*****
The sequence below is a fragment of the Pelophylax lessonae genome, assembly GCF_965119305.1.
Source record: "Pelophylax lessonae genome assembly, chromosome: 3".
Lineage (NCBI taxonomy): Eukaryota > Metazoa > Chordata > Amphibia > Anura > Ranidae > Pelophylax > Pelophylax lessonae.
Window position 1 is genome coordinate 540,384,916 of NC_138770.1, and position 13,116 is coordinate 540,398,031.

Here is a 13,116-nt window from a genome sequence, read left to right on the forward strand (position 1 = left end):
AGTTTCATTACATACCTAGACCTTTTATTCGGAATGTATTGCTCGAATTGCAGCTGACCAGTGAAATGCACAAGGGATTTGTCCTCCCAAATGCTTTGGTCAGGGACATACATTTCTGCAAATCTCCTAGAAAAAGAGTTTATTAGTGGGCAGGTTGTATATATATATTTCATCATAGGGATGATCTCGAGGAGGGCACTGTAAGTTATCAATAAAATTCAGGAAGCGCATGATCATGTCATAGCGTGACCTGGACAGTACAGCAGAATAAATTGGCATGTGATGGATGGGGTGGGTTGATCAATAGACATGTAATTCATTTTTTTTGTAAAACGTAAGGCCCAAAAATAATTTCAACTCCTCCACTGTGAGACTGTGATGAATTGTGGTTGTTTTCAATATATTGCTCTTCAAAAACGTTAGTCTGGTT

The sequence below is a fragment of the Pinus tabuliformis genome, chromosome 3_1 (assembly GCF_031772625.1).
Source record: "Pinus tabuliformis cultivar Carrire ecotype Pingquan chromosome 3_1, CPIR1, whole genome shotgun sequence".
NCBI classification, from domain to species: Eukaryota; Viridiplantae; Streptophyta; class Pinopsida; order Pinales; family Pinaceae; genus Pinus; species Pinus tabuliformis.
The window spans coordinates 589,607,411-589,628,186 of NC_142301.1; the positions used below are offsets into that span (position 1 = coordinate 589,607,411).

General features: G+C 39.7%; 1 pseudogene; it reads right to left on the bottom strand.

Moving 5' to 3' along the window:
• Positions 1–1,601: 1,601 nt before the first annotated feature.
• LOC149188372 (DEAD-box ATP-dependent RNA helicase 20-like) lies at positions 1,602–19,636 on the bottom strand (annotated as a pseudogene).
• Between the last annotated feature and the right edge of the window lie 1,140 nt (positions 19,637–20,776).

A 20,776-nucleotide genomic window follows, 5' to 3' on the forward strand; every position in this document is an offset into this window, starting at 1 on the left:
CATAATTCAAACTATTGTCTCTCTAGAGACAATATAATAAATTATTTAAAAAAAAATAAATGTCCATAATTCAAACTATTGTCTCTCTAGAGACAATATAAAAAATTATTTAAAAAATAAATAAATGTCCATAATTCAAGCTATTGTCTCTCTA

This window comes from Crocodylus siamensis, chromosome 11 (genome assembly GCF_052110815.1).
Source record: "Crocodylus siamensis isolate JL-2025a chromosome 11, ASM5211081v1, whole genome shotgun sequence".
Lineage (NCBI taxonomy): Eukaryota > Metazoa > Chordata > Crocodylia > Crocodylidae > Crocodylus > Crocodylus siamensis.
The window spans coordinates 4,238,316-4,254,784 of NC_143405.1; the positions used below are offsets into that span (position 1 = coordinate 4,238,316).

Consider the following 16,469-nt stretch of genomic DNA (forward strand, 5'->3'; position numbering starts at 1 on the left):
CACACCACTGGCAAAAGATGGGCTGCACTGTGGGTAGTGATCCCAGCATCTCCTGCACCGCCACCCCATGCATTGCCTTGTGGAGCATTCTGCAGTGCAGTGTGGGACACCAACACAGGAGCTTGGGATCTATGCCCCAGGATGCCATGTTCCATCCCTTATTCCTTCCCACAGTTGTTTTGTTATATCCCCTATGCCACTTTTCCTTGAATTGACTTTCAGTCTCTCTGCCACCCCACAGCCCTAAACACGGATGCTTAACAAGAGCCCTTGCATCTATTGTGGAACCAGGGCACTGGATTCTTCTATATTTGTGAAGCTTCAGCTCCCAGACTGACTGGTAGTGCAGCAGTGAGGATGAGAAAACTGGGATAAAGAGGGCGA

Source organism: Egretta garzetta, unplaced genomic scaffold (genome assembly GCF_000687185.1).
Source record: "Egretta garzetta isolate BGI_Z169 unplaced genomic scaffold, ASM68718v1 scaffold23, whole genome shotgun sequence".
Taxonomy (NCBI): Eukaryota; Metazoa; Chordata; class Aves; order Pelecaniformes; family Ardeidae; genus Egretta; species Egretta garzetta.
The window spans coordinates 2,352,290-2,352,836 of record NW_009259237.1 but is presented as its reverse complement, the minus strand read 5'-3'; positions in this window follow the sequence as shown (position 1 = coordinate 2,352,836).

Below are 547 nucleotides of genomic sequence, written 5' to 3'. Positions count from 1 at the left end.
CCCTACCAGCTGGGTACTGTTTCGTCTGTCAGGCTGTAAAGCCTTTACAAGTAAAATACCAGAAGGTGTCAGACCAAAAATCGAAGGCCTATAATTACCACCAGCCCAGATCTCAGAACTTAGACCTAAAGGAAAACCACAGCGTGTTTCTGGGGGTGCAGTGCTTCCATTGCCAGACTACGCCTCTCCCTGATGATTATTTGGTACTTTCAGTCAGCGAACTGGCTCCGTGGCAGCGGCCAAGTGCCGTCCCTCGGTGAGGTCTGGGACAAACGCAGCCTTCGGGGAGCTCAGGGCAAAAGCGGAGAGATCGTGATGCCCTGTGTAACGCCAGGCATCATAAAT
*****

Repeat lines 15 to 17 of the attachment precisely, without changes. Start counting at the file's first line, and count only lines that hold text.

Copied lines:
• Between the last annotated feature and the right edge of the window lie 1,140 nt (positions 19,637–20,776).

A 20,776-nucleotide genomic window follows, 5' to 3' on the forward strand; every position in this document is an offset into this window, starting at 1 on the left:
CATAATTCAAACTATTGTCTCTCTAGAGACAATATAATAAATTATTTAAAAAAAAATAAATGTCCATAATTCAAACTATTGTCTCTCTAGAGACAATATAAAAAATTATTTAAAAAATAAATAAATGTCCATAATTCAAGCTATTGTCTCTCTA